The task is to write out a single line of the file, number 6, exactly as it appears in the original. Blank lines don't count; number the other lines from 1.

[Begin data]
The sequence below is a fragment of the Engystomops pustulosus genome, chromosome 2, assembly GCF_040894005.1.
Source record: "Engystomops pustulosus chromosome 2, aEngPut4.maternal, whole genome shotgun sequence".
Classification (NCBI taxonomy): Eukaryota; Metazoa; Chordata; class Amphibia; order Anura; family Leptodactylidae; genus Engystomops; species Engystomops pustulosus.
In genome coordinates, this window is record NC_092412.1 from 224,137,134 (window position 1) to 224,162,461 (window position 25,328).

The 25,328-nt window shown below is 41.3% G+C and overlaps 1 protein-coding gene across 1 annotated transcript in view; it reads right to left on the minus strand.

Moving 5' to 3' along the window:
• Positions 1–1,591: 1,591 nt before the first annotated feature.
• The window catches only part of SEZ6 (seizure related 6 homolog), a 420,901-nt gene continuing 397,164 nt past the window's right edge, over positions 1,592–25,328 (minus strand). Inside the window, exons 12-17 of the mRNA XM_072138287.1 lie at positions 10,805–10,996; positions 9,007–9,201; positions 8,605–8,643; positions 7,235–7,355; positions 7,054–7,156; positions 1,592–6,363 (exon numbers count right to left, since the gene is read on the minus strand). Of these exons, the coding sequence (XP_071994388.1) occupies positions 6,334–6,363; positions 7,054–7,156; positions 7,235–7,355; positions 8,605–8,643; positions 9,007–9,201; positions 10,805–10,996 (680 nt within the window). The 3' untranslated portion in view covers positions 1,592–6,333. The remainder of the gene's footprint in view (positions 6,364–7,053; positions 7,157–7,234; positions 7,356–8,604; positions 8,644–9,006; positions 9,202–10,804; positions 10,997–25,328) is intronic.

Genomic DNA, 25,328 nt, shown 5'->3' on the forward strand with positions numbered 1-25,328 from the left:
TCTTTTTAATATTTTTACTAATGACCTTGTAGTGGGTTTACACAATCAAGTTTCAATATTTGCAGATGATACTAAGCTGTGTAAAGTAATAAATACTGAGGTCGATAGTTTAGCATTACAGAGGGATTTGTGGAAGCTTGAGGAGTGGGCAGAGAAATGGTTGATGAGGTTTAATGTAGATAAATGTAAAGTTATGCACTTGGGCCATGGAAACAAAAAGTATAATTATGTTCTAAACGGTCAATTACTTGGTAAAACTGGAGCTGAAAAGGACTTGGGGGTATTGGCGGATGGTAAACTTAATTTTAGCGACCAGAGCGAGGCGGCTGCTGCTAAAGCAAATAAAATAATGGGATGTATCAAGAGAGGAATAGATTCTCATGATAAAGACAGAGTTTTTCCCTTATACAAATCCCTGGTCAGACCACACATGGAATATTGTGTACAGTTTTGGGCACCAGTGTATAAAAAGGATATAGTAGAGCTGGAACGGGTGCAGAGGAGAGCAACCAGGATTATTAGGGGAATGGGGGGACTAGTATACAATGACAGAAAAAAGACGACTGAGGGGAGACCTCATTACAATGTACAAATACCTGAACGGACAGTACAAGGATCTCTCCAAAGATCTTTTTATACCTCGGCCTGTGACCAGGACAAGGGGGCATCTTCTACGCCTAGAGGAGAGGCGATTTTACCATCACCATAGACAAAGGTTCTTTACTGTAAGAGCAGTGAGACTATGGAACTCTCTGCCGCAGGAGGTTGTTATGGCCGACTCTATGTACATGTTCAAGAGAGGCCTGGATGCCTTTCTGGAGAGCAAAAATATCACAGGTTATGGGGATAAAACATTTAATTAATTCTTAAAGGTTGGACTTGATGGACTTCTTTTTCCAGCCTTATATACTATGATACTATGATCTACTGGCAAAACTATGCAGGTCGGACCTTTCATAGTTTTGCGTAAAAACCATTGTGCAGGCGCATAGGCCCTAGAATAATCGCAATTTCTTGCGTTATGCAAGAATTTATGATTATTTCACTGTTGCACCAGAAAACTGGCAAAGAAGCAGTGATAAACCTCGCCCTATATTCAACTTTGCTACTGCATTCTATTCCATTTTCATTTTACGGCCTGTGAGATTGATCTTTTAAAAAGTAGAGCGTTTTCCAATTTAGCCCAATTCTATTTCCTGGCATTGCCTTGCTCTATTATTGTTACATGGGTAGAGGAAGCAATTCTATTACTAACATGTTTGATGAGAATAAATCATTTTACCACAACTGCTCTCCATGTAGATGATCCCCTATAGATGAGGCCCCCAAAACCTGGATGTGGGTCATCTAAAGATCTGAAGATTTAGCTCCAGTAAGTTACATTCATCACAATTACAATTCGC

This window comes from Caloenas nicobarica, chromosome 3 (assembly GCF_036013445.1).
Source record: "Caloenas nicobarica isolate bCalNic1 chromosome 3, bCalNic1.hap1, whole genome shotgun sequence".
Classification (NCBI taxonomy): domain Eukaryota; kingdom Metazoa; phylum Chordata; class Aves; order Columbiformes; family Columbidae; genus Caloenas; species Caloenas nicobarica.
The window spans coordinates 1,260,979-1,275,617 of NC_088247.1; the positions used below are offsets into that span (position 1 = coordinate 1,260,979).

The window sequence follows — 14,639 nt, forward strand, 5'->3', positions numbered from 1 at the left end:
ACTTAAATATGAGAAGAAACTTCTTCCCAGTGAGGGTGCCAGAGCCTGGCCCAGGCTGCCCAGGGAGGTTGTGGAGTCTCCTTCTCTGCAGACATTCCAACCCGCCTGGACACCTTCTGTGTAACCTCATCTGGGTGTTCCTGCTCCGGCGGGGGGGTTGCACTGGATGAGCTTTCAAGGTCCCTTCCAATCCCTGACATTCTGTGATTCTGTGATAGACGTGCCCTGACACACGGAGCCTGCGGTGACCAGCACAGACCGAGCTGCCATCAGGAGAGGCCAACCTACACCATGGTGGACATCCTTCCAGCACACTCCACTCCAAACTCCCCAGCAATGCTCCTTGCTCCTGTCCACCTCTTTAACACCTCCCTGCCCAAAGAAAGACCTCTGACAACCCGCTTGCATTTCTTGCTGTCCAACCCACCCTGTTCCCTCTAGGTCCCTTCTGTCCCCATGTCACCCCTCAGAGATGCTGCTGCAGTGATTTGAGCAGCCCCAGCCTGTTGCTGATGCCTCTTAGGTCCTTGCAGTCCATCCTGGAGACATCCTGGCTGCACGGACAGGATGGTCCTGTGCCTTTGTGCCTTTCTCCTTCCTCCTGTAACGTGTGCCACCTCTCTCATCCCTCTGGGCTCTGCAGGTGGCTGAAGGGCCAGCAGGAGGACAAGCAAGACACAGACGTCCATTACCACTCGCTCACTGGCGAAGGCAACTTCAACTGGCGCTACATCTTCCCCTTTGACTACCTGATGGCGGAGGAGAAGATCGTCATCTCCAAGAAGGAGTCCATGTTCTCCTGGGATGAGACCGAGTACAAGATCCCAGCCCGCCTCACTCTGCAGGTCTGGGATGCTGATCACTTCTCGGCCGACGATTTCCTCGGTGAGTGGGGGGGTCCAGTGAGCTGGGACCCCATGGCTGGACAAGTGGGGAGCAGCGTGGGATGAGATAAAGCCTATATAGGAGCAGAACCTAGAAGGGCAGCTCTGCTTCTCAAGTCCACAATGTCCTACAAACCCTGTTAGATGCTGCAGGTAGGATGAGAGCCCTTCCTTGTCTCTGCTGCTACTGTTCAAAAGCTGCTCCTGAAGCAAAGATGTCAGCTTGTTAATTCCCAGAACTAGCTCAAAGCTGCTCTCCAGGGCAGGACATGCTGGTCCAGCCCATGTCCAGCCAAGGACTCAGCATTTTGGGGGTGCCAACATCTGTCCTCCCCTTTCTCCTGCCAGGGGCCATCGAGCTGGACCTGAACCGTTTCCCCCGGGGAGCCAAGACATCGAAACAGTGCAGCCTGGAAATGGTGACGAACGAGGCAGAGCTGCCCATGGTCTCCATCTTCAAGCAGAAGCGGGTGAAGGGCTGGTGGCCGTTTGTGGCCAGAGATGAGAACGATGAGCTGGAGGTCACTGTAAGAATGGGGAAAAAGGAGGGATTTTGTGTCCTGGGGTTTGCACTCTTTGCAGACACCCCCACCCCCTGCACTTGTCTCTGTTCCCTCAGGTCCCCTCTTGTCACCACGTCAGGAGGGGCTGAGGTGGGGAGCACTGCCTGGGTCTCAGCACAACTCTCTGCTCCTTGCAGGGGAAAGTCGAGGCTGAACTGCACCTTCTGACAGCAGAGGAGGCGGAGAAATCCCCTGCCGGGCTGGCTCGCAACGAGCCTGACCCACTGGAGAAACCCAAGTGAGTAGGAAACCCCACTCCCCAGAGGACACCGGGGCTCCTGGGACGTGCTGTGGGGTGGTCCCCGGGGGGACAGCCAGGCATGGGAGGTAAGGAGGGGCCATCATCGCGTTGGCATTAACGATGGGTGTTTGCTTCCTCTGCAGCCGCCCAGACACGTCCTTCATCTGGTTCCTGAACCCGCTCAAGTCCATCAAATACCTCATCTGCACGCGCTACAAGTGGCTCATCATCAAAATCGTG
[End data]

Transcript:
Moving 5' to 3' along the window: